Tuesday, November 16, 2010

The Saga Continues, Air Services Agreement between Qatar and Canada

Canada has signed an Air Services Agreement with Qatar (here to read more) weeks after both the Canadian Government and Air Canada opposed it. It seems Mr. Al Baker's alluding to the possibilities and impossibilities of investments and trade had helped people in Ottawa make up their mind.

"This agreement responds to the needs of the Canada-Qatar travel market and is a first but important step in developing Canada-Qatar air relations," says John Babcock, a spokesman for Canadian Transport Minister Chuck Strahl.

Sounds great and should equally apply to the UAE which is almost 4 times a larger market with a much larger Canadian Community however Air Canada is still self delusional and dragging the government with it

Recently Air Canada chief executive Calin Rovinescu said the carrier "is not supportive of turning over our hard-earned network and flow traffic to state subsidised carriers of countries where there is no such reciprocal demand".

So in his eyes all of a sudden Qatar Airways is not a subsidised carrier and there is more reciprocal demand with Qatar than the UAE.

I respect the need to protect a "hard-earned network" including its feed to and from Star Alliance partners. It appears that Air Canada has an objection to a Dubai Global Hub and it fears that if Emirates, not Etihad per se, dumps capacity into Vancouver for example it will deter all other airlines from competing out of Vancouver and generating 275,000 new seats per year will decimate Vancouver as a hub and make it into a stub in Emirate's Dubai hub.

Air Canada has indicated that they oppose any increases in frequency or addition of flights to the UAE and Qatar, in order to protect their traffic to Frankfurt. Lufthansa (Star Alliance) will operate from there onwards to MENA and the GCC. Basically it boils down to a capacity issue coupled with a level of service. Air Canada does not have the lift to operate additional flights or to operate directly to the UAE and Lufthansa probably has different plans.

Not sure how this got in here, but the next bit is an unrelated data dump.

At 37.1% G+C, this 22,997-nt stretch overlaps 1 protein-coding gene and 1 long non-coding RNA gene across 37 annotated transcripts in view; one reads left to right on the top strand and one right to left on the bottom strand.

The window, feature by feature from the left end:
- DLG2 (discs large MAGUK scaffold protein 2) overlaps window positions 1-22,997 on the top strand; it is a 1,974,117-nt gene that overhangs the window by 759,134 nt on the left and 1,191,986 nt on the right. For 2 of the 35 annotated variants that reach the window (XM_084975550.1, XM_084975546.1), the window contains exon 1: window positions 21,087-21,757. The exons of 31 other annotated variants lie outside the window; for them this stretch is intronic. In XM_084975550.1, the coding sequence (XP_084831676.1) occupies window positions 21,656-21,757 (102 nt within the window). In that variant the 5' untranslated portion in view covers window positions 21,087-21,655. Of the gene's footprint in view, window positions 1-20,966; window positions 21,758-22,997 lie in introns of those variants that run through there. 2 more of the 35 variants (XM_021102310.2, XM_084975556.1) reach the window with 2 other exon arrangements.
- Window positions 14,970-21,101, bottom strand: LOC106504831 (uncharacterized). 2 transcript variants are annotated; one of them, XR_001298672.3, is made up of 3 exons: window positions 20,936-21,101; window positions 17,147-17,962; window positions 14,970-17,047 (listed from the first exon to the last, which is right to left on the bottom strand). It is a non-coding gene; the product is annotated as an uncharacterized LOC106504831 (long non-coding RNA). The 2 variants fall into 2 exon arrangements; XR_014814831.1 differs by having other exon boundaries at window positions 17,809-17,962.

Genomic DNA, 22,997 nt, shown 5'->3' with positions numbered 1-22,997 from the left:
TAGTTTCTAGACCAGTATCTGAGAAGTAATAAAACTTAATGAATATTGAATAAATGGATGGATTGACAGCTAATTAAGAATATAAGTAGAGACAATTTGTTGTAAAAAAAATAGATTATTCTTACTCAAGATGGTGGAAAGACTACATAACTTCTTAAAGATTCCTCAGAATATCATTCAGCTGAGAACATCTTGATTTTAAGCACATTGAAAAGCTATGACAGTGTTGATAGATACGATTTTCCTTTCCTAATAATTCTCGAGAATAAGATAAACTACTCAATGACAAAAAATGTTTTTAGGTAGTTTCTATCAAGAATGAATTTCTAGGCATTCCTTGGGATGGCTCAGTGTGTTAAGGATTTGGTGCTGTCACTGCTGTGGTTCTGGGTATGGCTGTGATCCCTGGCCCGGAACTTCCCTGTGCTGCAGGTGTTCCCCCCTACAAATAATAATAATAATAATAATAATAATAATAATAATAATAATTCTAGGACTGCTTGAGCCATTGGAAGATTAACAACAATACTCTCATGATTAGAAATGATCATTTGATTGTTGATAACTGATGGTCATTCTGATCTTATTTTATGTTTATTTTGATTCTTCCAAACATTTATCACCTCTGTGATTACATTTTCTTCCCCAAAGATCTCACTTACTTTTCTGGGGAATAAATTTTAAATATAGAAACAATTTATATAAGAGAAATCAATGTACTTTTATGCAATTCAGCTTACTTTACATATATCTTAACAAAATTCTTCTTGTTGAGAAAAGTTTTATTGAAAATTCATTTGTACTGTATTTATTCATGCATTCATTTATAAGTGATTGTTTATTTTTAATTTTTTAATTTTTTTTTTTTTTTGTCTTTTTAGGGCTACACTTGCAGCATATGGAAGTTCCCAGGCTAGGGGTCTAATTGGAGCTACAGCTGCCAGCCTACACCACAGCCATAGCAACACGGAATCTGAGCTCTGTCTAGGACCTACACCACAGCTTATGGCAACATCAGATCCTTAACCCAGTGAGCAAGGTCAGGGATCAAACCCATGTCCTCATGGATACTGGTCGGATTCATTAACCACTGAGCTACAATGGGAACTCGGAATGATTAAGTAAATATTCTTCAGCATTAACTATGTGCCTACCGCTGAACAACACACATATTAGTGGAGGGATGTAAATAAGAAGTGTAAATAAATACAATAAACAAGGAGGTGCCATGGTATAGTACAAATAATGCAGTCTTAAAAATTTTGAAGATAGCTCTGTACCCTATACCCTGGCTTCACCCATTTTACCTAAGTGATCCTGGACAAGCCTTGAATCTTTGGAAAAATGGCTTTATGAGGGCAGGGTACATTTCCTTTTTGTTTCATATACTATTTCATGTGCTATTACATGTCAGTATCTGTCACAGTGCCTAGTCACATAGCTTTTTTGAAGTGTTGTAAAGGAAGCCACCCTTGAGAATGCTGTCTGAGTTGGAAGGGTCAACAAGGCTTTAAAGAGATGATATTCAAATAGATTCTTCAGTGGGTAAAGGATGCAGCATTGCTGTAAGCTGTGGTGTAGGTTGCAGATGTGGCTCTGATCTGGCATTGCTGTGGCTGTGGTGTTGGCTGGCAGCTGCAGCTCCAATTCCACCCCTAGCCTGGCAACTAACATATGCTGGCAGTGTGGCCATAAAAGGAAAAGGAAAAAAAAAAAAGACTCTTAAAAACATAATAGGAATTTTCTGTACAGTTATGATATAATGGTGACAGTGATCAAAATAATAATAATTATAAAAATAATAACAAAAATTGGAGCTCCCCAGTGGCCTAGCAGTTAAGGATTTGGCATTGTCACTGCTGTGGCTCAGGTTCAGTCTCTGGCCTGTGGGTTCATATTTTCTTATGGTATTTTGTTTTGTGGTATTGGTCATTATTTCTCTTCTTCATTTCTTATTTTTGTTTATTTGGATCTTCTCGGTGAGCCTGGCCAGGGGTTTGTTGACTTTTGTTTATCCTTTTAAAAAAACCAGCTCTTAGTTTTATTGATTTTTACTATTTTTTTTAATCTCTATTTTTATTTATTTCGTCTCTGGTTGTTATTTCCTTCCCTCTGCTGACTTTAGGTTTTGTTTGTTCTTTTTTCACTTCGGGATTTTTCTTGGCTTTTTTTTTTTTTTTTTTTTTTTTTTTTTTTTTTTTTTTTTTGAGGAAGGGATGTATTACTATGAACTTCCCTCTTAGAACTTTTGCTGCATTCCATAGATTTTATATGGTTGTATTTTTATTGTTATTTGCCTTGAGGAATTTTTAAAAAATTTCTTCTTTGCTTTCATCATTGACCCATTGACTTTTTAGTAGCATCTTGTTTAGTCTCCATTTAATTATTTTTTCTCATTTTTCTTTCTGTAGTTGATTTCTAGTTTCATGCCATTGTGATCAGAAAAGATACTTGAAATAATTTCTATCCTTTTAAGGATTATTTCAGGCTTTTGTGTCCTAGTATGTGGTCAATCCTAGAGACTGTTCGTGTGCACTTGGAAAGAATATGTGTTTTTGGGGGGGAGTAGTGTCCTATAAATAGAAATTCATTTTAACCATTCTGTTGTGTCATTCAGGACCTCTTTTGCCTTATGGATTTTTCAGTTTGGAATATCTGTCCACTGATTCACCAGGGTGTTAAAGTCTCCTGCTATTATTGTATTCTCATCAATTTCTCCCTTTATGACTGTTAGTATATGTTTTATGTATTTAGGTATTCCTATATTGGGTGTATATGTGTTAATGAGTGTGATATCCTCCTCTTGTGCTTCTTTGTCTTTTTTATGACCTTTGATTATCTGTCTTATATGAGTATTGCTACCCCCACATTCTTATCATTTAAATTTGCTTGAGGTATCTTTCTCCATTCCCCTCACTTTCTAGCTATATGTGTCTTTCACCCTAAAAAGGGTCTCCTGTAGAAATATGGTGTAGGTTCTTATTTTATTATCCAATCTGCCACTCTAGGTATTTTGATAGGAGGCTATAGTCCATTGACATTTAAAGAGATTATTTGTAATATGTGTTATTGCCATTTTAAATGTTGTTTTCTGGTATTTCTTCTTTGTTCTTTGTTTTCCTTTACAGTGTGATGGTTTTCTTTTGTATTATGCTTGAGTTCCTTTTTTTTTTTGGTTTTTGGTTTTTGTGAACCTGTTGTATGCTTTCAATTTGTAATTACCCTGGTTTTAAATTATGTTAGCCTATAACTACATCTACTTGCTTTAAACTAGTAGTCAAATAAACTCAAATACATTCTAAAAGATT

Canada is a popular immigration destination for professionals from MENA, GCC and the Indian Sub Continent. It is also a popular destination for higher education from the region. Hence, this is a growing market for "Visiting Friends and Relatives"

Air Canada needs to leverage its Star Alliance connections to tap more into this market or start operating its own flights to the region.

The unfortunate escalation between the UAE and Canada over this issue so far has been low key, even though to Canadian residents in the UAE it has an impact on the mobility of their non resident family members.

Hopefully, the issue will be resolved to the mutual benefit of all concerned.


  1. Over the years, Luxembourg has done a great job negotiating open skies deals around the world - because nations believed it to be a harmless little country they need not fear. Maybe they should have remembered Cargolux and its large B747F fleet and an ability to truck cargo onward throughout Europe.

    It will always be more in the interest of the smaller entrepot hubs to open their trading routes and skies to all and sundry - simply they have less to lose. Despite all this, there is little argument that the world is slowly moving towards global open skies.

    And in my personal opinion, ordering Canadian government aircraft out of UAE airspace, closing a military base that served troops in Afghanistan and introducing $1,000 visa costs for Canadian visitors are measures that elevate a business issue too far into the political arena - and are not in line with the UAE's usually excellent standards of long-term diplomacy.

    Just my t'penny's worth ...

  2. Hi Oussama,

    Always interesting to read your blog ...

    As I understand it, the new deal between Canada and Qatar allows for three weekly direct passenger and three direct cargo flights between the two countries. So, it is less 'open' than the agreement already in place between the UAE and Canada which allows for daily services. There is not much new here I feel.

    Whether or not we agree with the strategy of Canada, and of course I concur that there are very strong general economic arguments for open skies policies, the fact remains that each nation has a constitutional right to control its skies as it sees fit. If it does not want to relinquish that control, that's its choice.

    Singapore Airlines has been trying for years to serve the Australia-US market as it allows Qantas/Jetstar to pick up traffic in Singapore enroute to Europe but it has repeatedly been thwarted by Canberra. Likewise, India has recently clamped down on awarding additional route rights to the 5 UAE passenger carriers serving its skies - which has forced flydubai to look further afield for markets to place its growing B737 fleet.



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